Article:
OPINION: Uganda Versus Rwanda: Heads They Win, Tails We Lose

Ian Ortega.

By Ian Ortega

Tensions between Uganda and Rwanda have continued to escalate for over a year. It has been a game of ping pong that saw Kagame make a rushed working visit to Uganda some time last year. That too, didn’t save the situation.

Museveni at the time who had a bandaged hand could not offer a shake. Thus, the shake didn’t happen both literally and figuratively.

Rwanda claims Uganda has continued to arrest its citizens, torture them and keep them incarcerated without any explanation. Rwanda also claims that Uganda is harbouring or better still secretly supporting the likes of Kayumba Nyamwasa, his RNC fraternity and the new rebel outfit of P5 that recently declared war on Rwanda. Rwanda has all reasons to express its disgruntlement.

Uganda on the other hand claims Rwanda for far so long was illegally repatriating Rwandan refugees back to Kigali. This happened under the watch of some top police officers. Beyond the repatriation, Uganda has no strong case against Rwanda.

To explain why, we must understand Rwanda in the context of Rwanda. It is impossible to rule Rwanda without expecting that it will always come with some paranoia. Paranoia is how Rwanda works not how it fails. As such, Rwanda must always leave nothing to chance. The margin of error in Rwanda is too small that any slightest of errors could cause high impact. In statistics, we could call these fat tail risks. The probability of them occuring may be low, but the outcomes are extreme.

So put yourself in the position of Kagame. You have a cold blooded Tanzania that has never fully warmed up to your love. It once expelled some of your citizens. You have a Burundi that is convinced you orchestrated the failed coup. You have a DRC that for goodness sake is a world where anyone operates, from FDLR to P5. Then all of a sudden, you have a Uganda that has failed on all matters, diplomacy.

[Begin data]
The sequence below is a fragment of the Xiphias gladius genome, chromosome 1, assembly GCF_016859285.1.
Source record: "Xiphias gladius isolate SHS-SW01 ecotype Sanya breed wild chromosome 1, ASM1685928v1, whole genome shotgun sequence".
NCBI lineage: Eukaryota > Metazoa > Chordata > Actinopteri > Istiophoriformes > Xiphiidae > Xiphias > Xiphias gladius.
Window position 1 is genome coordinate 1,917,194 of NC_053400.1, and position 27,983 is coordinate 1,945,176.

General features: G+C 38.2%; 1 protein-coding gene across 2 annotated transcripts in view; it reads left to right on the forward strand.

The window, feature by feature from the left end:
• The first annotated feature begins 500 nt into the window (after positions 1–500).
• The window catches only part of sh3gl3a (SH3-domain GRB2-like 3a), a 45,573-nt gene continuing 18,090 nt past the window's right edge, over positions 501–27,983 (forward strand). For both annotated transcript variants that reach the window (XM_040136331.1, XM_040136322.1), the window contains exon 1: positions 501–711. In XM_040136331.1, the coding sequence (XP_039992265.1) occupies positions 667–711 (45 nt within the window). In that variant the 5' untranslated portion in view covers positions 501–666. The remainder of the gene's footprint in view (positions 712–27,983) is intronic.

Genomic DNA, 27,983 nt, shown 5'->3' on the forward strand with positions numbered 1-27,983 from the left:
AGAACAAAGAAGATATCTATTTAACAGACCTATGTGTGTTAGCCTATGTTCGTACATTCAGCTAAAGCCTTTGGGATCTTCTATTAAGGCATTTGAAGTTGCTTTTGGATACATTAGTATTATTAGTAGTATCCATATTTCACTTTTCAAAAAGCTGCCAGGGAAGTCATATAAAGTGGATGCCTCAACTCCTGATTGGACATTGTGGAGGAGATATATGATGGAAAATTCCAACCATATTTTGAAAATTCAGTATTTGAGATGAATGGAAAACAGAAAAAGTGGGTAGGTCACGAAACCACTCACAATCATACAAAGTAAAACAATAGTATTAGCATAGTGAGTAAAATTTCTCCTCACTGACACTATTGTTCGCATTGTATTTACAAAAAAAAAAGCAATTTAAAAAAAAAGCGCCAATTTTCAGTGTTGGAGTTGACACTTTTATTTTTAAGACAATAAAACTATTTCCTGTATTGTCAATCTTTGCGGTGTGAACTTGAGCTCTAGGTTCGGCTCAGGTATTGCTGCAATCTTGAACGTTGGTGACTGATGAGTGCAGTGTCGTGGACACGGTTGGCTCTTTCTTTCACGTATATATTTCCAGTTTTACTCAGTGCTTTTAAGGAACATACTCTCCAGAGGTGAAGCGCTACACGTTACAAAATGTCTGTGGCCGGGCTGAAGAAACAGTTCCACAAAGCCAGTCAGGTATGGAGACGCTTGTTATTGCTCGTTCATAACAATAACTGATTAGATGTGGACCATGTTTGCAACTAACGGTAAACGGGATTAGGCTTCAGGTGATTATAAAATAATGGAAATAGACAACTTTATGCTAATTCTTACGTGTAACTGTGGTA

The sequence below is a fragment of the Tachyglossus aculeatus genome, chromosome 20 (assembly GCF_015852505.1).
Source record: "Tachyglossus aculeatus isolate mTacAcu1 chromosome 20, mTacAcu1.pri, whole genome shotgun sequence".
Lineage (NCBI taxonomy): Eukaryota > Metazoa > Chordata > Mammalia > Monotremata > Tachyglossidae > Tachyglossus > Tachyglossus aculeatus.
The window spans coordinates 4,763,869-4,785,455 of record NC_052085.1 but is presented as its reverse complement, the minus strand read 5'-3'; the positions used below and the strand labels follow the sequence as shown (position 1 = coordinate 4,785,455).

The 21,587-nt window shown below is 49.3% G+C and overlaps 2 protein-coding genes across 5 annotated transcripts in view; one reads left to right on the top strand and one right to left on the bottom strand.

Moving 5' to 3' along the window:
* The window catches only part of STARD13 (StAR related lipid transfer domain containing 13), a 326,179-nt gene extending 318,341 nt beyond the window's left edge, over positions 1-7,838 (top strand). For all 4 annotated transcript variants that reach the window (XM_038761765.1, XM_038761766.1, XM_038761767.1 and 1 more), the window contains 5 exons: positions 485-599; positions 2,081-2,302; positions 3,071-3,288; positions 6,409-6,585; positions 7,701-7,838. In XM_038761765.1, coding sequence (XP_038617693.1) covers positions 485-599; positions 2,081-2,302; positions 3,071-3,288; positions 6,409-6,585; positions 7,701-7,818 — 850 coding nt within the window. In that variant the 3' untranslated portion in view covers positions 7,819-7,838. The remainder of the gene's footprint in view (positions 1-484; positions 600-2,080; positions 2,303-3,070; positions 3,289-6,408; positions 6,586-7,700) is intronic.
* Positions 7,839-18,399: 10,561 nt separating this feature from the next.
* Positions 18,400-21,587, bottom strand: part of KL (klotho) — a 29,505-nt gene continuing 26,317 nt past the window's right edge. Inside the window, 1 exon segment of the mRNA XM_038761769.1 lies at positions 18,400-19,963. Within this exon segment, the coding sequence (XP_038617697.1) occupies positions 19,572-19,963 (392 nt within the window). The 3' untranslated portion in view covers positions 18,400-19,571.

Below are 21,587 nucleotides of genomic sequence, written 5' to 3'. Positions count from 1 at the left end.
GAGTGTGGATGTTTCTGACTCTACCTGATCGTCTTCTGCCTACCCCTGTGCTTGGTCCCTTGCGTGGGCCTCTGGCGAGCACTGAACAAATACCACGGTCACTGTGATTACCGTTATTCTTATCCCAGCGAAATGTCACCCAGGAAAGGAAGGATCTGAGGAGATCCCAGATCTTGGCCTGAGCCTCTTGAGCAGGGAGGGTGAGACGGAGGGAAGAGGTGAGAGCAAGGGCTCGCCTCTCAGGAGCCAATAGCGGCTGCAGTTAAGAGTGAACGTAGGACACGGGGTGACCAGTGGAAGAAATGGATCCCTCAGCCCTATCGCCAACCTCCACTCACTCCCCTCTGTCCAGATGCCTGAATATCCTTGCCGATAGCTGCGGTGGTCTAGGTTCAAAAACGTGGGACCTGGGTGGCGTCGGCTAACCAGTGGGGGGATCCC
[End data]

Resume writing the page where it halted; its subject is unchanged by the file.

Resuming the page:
The beauty about guerillas that go on to capture power is that they learn to be highly sensitive to all matters of security. In security, the rule is, better to err on the side on caution than on inaction. As such, if you suspect someone is about to attack you, attack them first. Prempt their attack.

That is to say, if Rwanda suspected that Uganda was about to attack, Rwanda would waste no time but launch a war on Ugandan soils. In Rwanda’s case, this would prempt Uganda’s attack but it would also increase Rwanda’s strategic depth.

Rwanda is a very poor country, it cannot afford a war on its soils. But beyond that, Rwanda lacks geographical depth (the distance from Kabale to Kigali is shorter than Kampala to Kabale). If Uganda attacked first, it would be a matter of time before the forces reach Kigali. In this case, Rwanda would rather push the war to Mbarara and build resistance around there.